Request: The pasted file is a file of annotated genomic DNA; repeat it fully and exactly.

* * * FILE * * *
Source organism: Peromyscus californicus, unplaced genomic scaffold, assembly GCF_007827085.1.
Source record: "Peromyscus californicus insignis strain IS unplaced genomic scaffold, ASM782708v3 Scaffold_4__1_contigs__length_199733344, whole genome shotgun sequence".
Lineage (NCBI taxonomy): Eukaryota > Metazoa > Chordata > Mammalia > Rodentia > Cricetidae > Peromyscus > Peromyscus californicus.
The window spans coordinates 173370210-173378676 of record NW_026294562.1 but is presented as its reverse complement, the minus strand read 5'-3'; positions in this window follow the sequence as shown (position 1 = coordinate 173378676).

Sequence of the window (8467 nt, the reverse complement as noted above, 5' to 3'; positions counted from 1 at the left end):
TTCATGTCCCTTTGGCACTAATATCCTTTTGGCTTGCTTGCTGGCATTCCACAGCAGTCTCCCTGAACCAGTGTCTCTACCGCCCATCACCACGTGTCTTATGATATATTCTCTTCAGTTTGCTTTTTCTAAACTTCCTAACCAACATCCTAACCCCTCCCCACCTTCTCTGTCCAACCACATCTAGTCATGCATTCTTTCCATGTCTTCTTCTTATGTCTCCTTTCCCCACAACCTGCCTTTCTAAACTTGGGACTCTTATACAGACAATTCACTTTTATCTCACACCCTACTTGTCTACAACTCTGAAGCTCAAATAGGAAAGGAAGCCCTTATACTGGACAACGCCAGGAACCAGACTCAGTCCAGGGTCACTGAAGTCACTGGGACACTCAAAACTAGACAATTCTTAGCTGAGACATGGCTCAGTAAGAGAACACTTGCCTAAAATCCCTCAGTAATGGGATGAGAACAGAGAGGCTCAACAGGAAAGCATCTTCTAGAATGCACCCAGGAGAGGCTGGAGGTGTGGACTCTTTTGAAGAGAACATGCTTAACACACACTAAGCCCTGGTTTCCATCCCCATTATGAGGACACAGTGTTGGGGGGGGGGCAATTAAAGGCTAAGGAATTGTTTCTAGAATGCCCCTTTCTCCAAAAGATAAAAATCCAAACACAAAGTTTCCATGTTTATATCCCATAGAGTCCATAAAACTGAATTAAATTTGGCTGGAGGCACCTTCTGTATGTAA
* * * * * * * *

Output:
Source organism: Peromyscus californicus, unplaced genomic scaffold, assembly GCF_007827085.1.
Source record: "Peromyscus californicus insignis strain IS unplaced genomic scaffold, ASM782708v3 Scaffold_4__1_contigs__length_199733344, whole genome shotgun sequence".
Lineage (NCBI taxonomy): Eukaryota > Metazoa > Chordata > Mammalia > Rodentia > Cricetidae > Peromyscus > Peromyscus californicus.
The window spans coordinates 173370210-173378676 of record NW_026294562.1 but is presented as its reverse complement, the minus strand read 5'-3'; positions in this window follow the sequence as shown (position 1 = coordinate 173378676).

Sequence of the window (8467 nt, the reverse complement as noted above, 5' to 3'; positions counted from 1 at the left end):
TTCATGTCCCTTTGGCACTAATATCCTTTTGGCTTGCTTGCTGGCATTCCACAGCAGTCTCCCTGAACCAGTGTCTCTACCGCCCATCACCACGTGTCTTATGATATATTCTCTTCAGTTTGCTTTTTCTAAACTTCCTAACCAACATCCTAACCCCTCCCCACCTTCTCTGTCCAACCACATCTAGTCATGCATTCTTTCCATGTCTTCTTCTTATGTCTCCTTTCCCCACAACCTGCCTTTCTAAACTTGGGACTCTTATACAGACAATTCACTTTTATCTCACACCCTACTTGTCTACAACTCTGAAGCTCAAATAGGAAAGGAAGCCCTTATACTGGACAACGCCAGGAACCAGACTCAGTCCAGGGTCACTGAAGTCACTGGGACACTCAAAACTAGACAATTCTTAGCTGAGACATGGCTCAGTAAGAGAACACTTGCCTAAAATCCCTCAGTAATGGGATGAGAACAGAGAGGCTCAACAGGAAAGCATCTTCTAGAATGCACCCAGGAGAGGCTGGAGGTGTGGACTCTTTTGAAGAGAACATGCTTAACACACACTAAGCCCTGGTTTCCATCCCCATTATGAGGACACAGTGTTGGGGGGGGGGCAATTAAAGGCTAAGGAATTGTTTCTAGAATGCCCCTTTCTCCAAAAGATAAAAATCCAAACACAAAGTTTCCATGTTTATATCCCATAGAGTCCATAAAACTGAATTAAATTTGGCTGGAGGCACCTTCTGTATGTAA